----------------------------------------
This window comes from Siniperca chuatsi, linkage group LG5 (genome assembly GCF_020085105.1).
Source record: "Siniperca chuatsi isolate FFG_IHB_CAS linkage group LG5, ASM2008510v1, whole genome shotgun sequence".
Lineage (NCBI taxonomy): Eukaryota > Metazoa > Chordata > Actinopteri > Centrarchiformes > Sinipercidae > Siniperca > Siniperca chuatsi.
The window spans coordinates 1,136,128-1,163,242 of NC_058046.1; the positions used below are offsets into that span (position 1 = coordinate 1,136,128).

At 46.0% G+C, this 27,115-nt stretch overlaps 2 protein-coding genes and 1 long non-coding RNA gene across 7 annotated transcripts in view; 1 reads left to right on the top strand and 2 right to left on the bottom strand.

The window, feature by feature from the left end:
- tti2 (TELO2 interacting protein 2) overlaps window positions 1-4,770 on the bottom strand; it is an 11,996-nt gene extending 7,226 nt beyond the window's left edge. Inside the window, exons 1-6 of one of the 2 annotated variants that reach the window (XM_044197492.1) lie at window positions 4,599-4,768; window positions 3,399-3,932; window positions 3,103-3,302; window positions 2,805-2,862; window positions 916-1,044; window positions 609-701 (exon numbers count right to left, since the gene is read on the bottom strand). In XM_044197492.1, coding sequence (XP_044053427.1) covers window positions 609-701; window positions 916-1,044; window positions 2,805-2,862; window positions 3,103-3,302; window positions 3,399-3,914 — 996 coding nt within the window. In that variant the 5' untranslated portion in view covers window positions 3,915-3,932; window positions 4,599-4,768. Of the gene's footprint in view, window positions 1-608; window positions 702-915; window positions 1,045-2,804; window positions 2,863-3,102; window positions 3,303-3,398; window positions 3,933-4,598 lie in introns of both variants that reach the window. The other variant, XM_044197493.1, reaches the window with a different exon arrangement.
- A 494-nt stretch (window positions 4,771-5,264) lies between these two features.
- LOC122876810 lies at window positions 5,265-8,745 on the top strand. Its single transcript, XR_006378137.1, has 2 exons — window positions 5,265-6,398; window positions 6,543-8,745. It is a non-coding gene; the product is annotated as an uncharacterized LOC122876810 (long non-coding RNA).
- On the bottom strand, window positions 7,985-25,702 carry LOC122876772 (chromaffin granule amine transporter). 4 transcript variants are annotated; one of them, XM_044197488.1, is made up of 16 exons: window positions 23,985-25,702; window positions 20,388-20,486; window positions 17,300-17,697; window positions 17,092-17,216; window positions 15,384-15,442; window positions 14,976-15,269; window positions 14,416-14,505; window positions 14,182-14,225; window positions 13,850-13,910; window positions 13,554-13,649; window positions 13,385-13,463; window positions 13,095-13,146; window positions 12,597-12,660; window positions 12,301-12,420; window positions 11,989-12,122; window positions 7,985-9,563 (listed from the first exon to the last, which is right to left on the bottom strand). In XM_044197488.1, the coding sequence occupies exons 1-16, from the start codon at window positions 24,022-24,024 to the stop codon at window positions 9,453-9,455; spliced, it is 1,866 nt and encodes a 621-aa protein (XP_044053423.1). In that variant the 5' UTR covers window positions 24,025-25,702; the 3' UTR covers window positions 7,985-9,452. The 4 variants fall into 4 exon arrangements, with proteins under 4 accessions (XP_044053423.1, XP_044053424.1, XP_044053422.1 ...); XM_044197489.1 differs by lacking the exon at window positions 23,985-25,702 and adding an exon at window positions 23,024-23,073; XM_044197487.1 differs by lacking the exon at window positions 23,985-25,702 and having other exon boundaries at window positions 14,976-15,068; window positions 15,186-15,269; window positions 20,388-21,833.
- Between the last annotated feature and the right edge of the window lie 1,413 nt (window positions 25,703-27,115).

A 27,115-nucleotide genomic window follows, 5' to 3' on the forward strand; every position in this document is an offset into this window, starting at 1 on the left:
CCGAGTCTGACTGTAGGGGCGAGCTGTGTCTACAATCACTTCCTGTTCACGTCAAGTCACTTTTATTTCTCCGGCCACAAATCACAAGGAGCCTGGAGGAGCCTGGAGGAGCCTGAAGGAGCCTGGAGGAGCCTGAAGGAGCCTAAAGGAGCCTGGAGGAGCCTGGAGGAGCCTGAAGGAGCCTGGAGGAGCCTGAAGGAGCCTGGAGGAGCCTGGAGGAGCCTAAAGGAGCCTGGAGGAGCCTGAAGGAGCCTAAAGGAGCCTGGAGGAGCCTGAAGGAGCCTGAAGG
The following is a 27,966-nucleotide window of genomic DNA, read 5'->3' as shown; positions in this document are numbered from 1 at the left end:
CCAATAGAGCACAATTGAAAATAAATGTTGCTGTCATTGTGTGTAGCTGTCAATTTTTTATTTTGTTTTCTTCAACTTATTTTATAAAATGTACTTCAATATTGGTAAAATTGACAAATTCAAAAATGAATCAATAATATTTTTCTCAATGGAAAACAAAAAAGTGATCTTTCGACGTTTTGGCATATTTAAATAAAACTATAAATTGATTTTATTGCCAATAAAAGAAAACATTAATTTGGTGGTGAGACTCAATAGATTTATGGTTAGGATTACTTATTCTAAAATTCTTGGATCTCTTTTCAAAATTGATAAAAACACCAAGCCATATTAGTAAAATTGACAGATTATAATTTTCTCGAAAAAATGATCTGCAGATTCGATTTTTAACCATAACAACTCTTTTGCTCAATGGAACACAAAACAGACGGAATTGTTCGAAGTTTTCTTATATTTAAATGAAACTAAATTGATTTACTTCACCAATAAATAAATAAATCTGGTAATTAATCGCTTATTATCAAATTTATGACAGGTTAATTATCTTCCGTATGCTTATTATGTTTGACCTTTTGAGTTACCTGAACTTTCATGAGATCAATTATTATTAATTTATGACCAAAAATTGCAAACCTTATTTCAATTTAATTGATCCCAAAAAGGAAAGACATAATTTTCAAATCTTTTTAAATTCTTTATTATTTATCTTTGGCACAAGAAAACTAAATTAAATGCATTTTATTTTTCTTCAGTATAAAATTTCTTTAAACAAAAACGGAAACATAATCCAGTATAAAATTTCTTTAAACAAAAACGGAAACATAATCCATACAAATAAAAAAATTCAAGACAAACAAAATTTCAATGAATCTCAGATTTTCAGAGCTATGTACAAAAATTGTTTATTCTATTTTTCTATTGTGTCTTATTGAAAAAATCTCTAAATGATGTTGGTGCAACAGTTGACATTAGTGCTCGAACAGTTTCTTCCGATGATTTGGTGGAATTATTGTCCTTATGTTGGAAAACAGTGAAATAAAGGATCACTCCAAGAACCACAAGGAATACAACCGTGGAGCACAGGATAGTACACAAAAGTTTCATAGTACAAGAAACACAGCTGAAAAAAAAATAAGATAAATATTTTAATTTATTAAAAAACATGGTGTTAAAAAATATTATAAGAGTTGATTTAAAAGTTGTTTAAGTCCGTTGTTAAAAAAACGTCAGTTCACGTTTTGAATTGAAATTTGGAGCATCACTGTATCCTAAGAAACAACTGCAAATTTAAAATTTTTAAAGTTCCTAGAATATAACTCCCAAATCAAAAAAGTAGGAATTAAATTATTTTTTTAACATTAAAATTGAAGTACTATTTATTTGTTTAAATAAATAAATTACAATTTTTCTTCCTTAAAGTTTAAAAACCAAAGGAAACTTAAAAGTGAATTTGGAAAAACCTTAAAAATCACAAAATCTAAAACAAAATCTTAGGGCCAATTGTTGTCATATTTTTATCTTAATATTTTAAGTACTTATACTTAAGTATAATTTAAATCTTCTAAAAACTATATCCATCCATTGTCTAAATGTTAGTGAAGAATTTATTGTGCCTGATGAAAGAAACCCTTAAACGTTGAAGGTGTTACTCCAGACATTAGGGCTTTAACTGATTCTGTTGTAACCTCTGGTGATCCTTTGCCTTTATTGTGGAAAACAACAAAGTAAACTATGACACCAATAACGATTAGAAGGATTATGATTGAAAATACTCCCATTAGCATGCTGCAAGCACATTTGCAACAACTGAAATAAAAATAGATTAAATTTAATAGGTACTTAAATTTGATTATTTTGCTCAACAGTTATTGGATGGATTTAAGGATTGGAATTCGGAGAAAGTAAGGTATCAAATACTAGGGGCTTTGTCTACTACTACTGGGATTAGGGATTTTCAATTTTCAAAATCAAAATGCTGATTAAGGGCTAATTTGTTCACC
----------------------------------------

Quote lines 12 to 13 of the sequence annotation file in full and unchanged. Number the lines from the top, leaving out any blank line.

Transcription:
A 27,115-nucleotide genomic window follows, 5' to 3' on the forward strand; every position in this document is an offset into this window, starting at 1 on the left:
CCGAGTCTGACTGTAGGGGCGAGCTGTGTCTACAATCACTTCCTGTTCACGTCAAGTCACTTTTATTTCTCCGGCCACAAATCACAAGGAGCCTGGAGGAGCCTGGAGGAGCCTGAAGGAGCCTGGAGGAGCCTGAAGGAGCCTAAAGGAGCCTGGAGGAGCCTGGAGGAGCCTGAAGGAGCCTGGAGGAGCCTGAAGGAGCCTGGAGGAGCCTGGAGGAGCCTAAAGGAGCCTGGAGGAGCCTGAAGGAGCCTAAAGGAGCCTGGAGGAGCCTGAAGGAGCCTGAAGG